You can stop writing the $1 million cheque.
I dropped into the Big Picture conference for Microsoft partners at Darling Harbour in Sydney yesterday. It was a showcase for all the elements of the Microsoft cloud – software-as-a-service (Office 365, CRM Dynamics Online, InTune) and platform-as-a-service (the Azure cloud).
Steve Vamos, former CEO of NineMSN and now head of a thinktank called the Society for Knowledge Economics, gave the keynote and made some great points that explained the slow takeup of cloud computing despite its many attractions over on-premise servers.
“The mindset of most organisations and people within them is still industrial age” and as a result we are fixed on the status quo approach to business. There is too much emphasis on hierarchies, lines of command, rigid job profiles and so on, Vamos said.
The classic hierarchical structure, with the boss sitting at the top of the pyramid and a level of management above siloes of employees, was wrong. Instead the actual lines of communication and power looked more like a web.
“We are all players in a social network. The notion that we control any part of it is a delusion,” Vamos said. “The world is now a highly connected, fast changing system.”
Vamos also mentioned how people in their 40s and older were dismissive of Generation Y when really they were much more in tune with a connected world. But the truest part of his speech was how older generations were reluctant to choose better ways of doing things and break out of established patterns.
“The mindset of a connected world is really about embracing change. I don’t think we’re really that good at it, at managing change. It’s not a competency that’s been bred in us,” Vamos said.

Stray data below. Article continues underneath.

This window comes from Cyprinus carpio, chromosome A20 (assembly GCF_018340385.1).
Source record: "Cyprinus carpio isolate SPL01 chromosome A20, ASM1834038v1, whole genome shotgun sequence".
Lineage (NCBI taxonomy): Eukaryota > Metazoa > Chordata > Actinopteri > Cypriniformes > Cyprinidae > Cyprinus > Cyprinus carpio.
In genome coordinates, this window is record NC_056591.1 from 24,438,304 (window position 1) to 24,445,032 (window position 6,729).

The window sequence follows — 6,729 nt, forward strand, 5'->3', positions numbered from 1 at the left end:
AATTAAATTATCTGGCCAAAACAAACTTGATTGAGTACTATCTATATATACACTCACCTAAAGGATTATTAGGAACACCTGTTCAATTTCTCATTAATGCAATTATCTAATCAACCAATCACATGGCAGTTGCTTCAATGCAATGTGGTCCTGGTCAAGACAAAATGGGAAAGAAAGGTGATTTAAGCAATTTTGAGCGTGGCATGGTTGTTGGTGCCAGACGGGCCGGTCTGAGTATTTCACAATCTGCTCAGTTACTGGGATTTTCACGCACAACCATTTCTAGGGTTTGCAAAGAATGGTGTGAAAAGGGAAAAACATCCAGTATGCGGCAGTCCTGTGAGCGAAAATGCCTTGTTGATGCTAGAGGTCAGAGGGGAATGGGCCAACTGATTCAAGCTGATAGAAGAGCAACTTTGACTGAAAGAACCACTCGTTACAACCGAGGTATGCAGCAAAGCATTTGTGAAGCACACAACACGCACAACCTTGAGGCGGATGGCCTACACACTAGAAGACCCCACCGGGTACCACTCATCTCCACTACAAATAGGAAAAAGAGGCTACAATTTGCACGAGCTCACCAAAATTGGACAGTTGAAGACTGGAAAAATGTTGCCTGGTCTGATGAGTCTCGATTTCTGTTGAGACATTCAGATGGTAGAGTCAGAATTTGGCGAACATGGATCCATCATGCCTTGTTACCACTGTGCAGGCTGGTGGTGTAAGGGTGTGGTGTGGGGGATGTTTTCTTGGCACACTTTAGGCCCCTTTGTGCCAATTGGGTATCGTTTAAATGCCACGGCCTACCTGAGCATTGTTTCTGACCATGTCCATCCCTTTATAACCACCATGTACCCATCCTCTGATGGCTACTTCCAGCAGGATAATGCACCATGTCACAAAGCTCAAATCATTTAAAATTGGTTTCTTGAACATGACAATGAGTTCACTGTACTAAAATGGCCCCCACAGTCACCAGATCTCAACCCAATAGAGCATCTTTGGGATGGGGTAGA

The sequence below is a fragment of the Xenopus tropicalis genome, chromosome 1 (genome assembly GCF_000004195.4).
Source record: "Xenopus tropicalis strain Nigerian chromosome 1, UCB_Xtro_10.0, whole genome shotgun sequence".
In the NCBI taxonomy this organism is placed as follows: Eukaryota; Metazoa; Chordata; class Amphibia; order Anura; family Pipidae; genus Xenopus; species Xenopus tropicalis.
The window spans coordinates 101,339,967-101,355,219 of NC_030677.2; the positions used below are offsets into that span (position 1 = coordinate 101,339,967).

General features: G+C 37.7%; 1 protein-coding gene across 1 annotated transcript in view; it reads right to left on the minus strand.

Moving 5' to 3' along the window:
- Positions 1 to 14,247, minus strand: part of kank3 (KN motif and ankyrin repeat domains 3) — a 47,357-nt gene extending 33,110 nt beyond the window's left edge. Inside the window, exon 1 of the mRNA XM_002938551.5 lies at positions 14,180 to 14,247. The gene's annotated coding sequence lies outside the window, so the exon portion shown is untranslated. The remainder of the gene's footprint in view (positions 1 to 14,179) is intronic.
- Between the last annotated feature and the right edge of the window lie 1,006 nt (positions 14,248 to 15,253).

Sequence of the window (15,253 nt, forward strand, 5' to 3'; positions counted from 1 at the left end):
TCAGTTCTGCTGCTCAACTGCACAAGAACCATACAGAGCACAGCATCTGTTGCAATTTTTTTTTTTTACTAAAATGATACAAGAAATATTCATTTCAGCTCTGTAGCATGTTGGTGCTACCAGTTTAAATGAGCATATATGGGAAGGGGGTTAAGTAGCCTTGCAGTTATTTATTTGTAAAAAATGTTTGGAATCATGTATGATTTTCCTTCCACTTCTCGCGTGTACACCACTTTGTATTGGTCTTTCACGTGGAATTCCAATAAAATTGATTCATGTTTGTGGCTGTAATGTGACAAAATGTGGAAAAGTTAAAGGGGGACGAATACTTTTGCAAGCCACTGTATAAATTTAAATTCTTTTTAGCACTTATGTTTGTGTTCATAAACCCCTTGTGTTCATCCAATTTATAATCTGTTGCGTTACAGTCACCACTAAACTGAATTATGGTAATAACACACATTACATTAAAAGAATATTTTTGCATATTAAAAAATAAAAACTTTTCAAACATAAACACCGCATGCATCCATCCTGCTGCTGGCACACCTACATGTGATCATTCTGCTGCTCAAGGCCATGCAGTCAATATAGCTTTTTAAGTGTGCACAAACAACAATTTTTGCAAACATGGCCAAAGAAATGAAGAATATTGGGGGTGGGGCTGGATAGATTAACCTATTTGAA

Immediately after the speech a Microsoft partner told me about a retail customer who experienced huge amounts of traffic one day of the year. The customer had paid $1 million for 20 servers to handle that peak demand even though the rest of the year the demand was just one-hundredth.
This is a classic case for a cloud solution such as Azure (or Amazon, Rackspace and so on) where virtualised servers can be created on demand to handle peak activity. A business pays several cents per hour for each server and can instantly add as many servers as required to meet a spike in demand.
Then when the peak passes they delete the surplus servers until they are down to the handful required for daily traffic.
The servers are virtual – no-one is running around buying hardware, installing operating systems, loading up databases and connecting it to the network. All a business does is rent capacity from one of these enormous cloud data centres.
It’s a far cheaper, more flexible and smarter way to handle peak traffic.
I asked the partner why on earth he didn’t tell the CEO to stop writing the $1 million cheque and tell him to use Azure instead. Two reasons – the CEO hadn’t heard about it but more importantly he didn’t feel comfortable with the concept.
The CEO, like many others I’m sure, can understand the general concept of cloud computing but needs to be reassured that it will work exactly as advertised in his specific case.
The partner created one virtual server in Azure and showed the retailer how the virtual server’s “heartbeat” and critical statistics could be viewed on the same monitor as the servers in the next room. The CEO has now stopped ordering new servers and has committed to using Azure as the first port of call.
Vamos reminded the audience about two mighty IT manufacturers from the 1980s and 90s who have now disappeared, Wang and DEC. “The reason those companies aren’t here today is their mindset. Because they didn’t change, they died,” Vamos said.
Today’s business leaders are mostly blind to the opportunity for change in front of them. They’re happier writing $1 million cheques for hardware that in many cases is frankly unneeded. All that’s required is a little research and a leap of faith from own-your-own to rent-on-demand from the powerful, invisible networks that support society and business.
“I believe we’re playing catchup. We have to consider whether we as individuals in the way we do our work or as managers in the way we lead are doing it in a connected way,” Vamos said.